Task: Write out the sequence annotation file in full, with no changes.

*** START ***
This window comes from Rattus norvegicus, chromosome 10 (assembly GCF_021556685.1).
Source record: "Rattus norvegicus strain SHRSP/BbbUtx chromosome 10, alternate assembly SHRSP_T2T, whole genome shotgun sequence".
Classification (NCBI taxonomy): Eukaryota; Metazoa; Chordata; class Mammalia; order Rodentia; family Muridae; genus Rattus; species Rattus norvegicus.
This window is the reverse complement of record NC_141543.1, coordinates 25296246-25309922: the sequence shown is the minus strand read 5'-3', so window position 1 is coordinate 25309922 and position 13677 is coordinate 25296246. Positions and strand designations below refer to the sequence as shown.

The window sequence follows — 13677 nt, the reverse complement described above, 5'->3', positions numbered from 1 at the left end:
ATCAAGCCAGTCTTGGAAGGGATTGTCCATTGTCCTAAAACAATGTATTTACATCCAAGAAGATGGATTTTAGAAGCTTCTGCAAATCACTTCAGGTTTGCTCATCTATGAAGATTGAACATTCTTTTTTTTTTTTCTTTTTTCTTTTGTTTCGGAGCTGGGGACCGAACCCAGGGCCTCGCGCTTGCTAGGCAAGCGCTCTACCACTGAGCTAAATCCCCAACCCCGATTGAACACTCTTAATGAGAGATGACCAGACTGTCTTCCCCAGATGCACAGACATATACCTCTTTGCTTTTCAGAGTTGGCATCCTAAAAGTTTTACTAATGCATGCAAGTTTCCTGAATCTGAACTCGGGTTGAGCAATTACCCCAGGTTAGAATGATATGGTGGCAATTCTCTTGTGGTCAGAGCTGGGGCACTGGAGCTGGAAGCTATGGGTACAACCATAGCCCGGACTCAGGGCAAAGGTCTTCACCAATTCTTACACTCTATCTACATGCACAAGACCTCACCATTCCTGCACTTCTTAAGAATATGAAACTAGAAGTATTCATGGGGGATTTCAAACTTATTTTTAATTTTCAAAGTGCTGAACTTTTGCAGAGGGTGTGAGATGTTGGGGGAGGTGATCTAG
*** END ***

This window comes from Rattus norvegicus, chromosome 10 (assembly GCF_021556685.1).
Source record: "Rattus norvegicus strain SHRSP/BbbUtx chromosome 10, alternate assembly SHRSP_T2T, whole genome shotgun sequence".
Classification (NCBI taxonomy): Eukaryota; Metazoa; Chordata; class Mammalia; order Rodentia; family Muridae; genus Rattus; species Rattus norvegicus.
This window is the reverse complement of record NC_141543.1, coordinates 25296246-25309922: the sequence shown is the minus strand read 5'-3', so window position 1 is coordinate 25309922 and position 13677 is coordinate 25296246. Positions and strand designations below refer to the sequence as shown.

The window sequence follows — 13677 nt, the reverse complement described above, 5'->3', positions numbered from 1 at the left end:
ATCAAGCCAGTCTTGGAAGGGATTGTCCATTGTCCTAAAACAATGTATTTACATCCAAGAAGATGGATTTTAGAAGCTTCTGCAAATCACTTCAGGTTTGCTCATCTATGAAGATTGAACATTCTTTTTTTTTTTTCTTTTTTCTTTTGTTTCGGAGCTGGGGACCGAACCCAGGGCCTCGCGCTTGCTAGGCAAGCGCTCTACCACTGAGCTAAATCCCCAACCCCGATTGAACACTCTTAATGAGAGATGACCAGACTGTCTTCCCCAGATGCACAGACATATACCTCTTTGCTTTTCAGAGTTGGCATCCTAAAAGTTTTACTAATGCATGCAAGTTTCCTGAATCTGAACTCGGGTTGAGCAATTACCCCAGGTTAGAATGATATGGTGGCAATTCTCTTGTGGTCAGAGCTGGGGCACTGGAGCTGGAAGCTATGGGTACAACCATAGCCCGGACTCAGGGCAAAGGTCTTCACCAATTCTTACACTCTATCTACATGCACAAGACCTCACCATTCCTGCACTTCTTAAGAATATGAAACTAGAAGTATTCATGGGGGATTTCAAACTTATTTTTAATTTTCAAAGTGCTGAACTTTTGCAGAGGGTGTGAGATGTTGGGGGAGGTGATCTAG